Category : Hand Safety

Arm Casts and Splints Hand Hand Safety

How to take care of your arm cast

Close-up of a young woman's hand in plaster.

Whether it’s an arm cast, wrist splint or finger splint, many types of casts can help your recovery from surgery or an injury. Casts are hard, made with plaster or fiberglass, while splints are lighter and can be taken on and off more easily. These are important to protecting you while your injury heals, so follow these tips to take good care of your cast or splint:

  1. Keep your cast or splint clean and dry. Getting it wet could irritate your skin. Cover it with a plastic bag, seal it with tape or rubber bands to keep it dry, and elevate it overhead while showering.
  2. Do not let dirt, sand or other materials get inside your cast or splint.
  3. Do not stick objects in your cast. If you feel itchy, ask your doctor for advice.
  4. Never attempt to trim your cast. If there are rough edges or your skin is irritated around the ends, contact your doctor.
  5. Contact your doctor if your cast or splint has a crack or soft spot.
  6. Never attempt to remove a cast yourself.

Be sure to contact your doctor if you have worsening pain, excessive swelling, numbness or tingling in your fingers, burning or stinging, or loss of movement in your fingers while wearing a cast. Learn more about casts and splints at www.HandCare.org.

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Hand Hand Safety Ski and Snowboard Injury Thumb

Random Fact: Skiing Injuries

Close up of female skier hands  holding ski poles.Did you know? One of the most common skiing injuries is a thumb ligament tear. Learn how to avoid a ski or snowboard injury this winter at www.HandCare.org.

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Hand Hand Safety

8 snowblower safety tips

Snowblower Safety v2

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Finger Hand Hand Safety

How to remove a stuck ring

woman is taking off the wedding ring

Can’t get that ring off your finger? A stuck ring can be the result of a ring that’s too small, arthritic joints or swelling. Regardless of the reason, here is a safe way to remove it:

  1. Squirt some Windex – yes Windex – on the finger and ring. Or, use any lubricant such as soap or oil.
  2. Elevate the hand overhead for 5-10 minutes with ice around the ring and finger.
  3. Use dental floss or a thread to compress the swollen finger as shown:
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Arthritis Hand Hand Safety Hand Surgeon

Advice from a doctor on avoiding hand injuries during the holidays

cooking and home concept - close up of male hand cutting tomato on cutting board with sharp knife

from the Sun Sentinel

Longtime West Boca Medical Center and private practice hand surgeon Dr. Michael Joyner sees his share of holiday mishaps – cutting holiday appetizers or prepping dinner with arthritis or using too sharp a knife – and has sage advice on how to ward off hand injuries.

What has arthritis got to do with food preparation?

They don’t have a good hold or grip. A lot of times, they’ll get a cut or laceration. In the hand, it doesn’t bleed so much, but may a hit a nerve. Many times they’ll have a constant numbness or tingling.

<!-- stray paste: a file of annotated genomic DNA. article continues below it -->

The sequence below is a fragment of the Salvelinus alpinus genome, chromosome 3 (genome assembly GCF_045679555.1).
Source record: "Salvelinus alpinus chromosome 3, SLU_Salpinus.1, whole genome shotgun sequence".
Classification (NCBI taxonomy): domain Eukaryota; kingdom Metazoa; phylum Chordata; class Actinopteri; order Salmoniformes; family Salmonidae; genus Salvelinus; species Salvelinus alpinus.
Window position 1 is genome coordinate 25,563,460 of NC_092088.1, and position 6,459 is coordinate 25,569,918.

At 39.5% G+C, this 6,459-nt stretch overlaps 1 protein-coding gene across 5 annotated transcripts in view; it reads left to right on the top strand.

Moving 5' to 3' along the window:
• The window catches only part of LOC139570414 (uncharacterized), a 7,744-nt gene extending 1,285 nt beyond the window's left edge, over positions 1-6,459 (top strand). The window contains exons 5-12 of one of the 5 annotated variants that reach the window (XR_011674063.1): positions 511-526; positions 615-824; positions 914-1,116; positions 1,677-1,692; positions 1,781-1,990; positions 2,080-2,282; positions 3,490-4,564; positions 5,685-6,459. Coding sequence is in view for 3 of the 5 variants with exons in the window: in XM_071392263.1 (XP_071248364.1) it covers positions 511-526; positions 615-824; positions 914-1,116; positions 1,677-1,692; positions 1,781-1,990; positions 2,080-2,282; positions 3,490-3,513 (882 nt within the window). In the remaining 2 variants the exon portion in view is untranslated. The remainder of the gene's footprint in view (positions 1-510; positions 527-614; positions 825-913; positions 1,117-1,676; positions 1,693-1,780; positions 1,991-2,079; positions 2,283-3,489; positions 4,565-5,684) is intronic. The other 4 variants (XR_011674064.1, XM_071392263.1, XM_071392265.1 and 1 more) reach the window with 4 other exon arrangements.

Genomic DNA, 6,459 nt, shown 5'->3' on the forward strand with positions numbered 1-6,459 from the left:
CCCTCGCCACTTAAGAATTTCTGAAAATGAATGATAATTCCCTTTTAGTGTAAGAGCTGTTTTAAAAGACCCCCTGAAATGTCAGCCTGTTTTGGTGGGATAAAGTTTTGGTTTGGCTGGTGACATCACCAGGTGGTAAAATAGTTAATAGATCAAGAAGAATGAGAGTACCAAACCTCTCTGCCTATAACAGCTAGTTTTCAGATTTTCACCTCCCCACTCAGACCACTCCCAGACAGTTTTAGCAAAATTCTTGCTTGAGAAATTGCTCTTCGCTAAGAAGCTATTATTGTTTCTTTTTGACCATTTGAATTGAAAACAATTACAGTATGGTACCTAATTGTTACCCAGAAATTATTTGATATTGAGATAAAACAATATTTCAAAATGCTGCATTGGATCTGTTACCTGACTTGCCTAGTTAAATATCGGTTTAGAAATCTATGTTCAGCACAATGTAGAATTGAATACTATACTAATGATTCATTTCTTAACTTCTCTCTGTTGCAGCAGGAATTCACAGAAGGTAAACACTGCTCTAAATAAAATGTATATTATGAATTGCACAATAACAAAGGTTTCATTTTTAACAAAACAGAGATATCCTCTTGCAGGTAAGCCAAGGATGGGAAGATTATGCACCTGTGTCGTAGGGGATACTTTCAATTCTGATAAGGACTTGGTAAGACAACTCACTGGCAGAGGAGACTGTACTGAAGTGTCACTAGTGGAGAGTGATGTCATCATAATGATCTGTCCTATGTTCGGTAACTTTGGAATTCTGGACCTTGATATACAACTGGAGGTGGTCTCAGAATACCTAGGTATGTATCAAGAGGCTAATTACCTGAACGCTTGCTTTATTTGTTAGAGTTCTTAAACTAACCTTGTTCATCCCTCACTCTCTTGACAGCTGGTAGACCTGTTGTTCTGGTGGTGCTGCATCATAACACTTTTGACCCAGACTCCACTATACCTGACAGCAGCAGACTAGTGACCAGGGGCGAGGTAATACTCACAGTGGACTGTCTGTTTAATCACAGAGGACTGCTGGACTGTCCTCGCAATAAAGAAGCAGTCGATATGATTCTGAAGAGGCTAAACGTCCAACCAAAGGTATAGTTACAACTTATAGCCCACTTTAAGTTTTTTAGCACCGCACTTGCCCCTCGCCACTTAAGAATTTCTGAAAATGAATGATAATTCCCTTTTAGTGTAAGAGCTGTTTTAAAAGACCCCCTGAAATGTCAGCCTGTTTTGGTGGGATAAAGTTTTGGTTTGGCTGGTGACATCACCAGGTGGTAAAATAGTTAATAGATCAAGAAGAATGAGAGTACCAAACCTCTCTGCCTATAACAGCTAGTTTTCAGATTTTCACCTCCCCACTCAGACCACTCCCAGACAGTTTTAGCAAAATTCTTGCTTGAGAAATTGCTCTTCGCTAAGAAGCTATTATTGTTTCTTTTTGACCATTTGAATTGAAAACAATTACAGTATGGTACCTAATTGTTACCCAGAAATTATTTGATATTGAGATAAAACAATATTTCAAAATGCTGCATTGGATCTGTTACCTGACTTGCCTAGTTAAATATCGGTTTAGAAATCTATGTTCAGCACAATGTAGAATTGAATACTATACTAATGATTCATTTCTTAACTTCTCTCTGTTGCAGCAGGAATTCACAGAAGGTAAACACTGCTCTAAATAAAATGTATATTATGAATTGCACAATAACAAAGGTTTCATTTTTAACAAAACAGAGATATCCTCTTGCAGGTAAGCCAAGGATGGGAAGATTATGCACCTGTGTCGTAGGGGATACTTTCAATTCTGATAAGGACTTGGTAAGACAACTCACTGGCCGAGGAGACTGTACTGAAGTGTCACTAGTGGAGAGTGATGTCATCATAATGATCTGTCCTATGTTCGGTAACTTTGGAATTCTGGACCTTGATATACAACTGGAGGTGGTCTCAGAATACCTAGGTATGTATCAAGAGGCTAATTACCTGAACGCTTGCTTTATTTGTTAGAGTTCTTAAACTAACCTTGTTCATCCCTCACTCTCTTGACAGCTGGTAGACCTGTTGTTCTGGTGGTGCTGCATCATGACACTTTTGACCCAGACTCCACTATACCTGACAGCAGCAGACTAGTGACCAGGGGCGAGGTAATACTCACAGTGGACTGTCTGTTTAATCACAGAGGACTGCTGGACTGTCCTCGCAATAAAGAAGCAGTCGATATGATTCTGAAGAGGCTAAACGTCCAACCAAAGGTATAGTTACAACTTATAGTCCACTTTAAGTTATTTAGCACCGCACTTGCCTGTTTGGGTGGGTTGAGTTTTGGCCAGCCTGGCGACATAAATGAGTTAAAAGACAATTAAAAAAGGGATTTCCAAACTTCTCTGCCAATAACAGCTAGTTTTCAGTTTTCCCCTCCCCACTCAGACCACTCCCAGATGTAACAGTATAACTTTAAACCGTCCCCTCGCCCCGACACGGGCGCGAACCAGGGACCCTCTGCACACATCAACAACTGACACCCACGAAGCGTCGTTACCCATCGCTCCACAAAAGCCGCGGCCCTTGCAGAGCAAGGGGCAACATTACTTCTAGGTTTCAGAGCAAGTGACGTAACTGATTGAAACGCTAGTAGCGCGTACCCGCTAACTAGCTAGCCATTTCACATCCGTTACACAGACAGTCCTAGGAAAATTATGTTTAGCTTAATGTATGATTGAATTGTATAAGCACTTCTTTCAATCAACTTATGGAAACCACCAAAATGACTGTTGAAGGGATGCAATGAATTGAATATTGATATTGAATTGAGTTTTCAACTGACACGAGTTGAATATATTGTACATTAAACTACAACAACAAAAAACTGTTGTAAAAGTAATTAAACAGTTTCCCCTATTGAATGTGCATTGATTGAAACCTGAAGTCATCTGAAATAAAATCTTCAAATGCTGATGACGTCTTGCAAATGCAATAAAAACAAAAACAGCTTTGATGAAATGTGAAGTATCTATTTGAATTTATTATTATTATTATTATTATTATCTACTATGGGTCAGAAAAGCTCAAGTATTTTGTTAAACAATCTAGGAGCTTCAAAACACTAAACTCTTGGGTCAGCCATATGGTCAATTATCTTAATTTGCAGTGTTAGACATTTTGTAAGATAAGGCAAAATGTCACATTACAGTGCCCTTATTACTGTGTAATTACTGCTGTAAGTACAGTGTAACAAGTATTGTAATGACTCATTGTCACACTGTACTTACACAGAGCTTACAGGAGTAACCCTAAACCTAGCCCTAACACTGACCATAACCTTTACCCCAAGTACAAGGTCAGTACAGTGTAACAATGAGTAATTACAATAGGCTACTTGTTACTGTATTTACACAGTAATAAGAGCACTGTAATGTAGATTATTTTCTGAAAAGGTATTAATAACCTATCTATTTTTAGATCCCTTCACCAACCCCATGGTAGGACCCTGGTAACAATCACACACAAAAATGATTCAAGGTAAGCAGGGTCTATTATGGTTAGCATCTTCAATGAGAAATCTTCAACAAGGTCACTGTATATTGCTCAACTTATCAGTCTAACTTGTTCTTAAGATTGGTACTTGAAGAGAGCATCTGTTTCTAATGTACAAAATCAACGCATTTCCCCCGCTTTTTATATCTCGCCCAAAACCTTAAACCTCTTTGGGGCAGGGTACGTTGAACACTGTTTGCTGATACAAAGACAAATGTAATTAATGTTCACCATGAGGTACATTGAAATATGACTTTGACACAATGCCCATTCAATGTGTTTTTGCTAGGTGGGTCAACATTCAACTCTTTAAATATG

Does it get worse?

The longer you wait, the less likely it will be repaired.

What should people do if this happens to them?

I would follow up with a hand surgeon and be evaluated in a timely fashion. That can make a difference in your treatment plan.

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Finger Hand Hand Safety

5 turkey carving safety tips

Turkey Carving Safety FINAL

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Finger Hand Hand Safety Hand Therapy

Advice from a Certified Hand Therapist: Pumpkin Carving Tools

pile of small cute pumpkins at pumpkin patch

Are pumpkin-carving tools really worth buying? 

Yes, there has been real research on this topic. Dr. Alexander Marcus and his research group in Syracuse, N.Y. tested the performance of two different pumpkin carving tools against a serrated and a plain kitchen knife*. They tested the pressure it takes to cut or puncture a pumpkin with each of the knives and the pumpkin-carving tools. They then used the same pressure against the fingers of cadavers. The pumpkin-carving tools proved to be far superior and safer. The plain kitchen knife caused more injuries than the serrated kitchen knife. Both kitchen knives cut through both the tendons of the finger and, in some cases, a nerve as well. Kitchen knives require more force to puncture a pumpkin, meaning more opportunity for injury.

You can feel confident that investing in pumpkin-carving gadgets is a good idea. If you are interested in seeing the article along with pictures of the test, please be advised that there is a photo of a cadaver hand: http://www.sciencedirect.com/science/article/pii/S0091743504000374.

Here are some safe and creative ways to decorate your pumpkin this year:

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Finger Hand Hand Safety

5 Pumpkin Carving Safety Tips

Pumpkin Carving Tips FINAL

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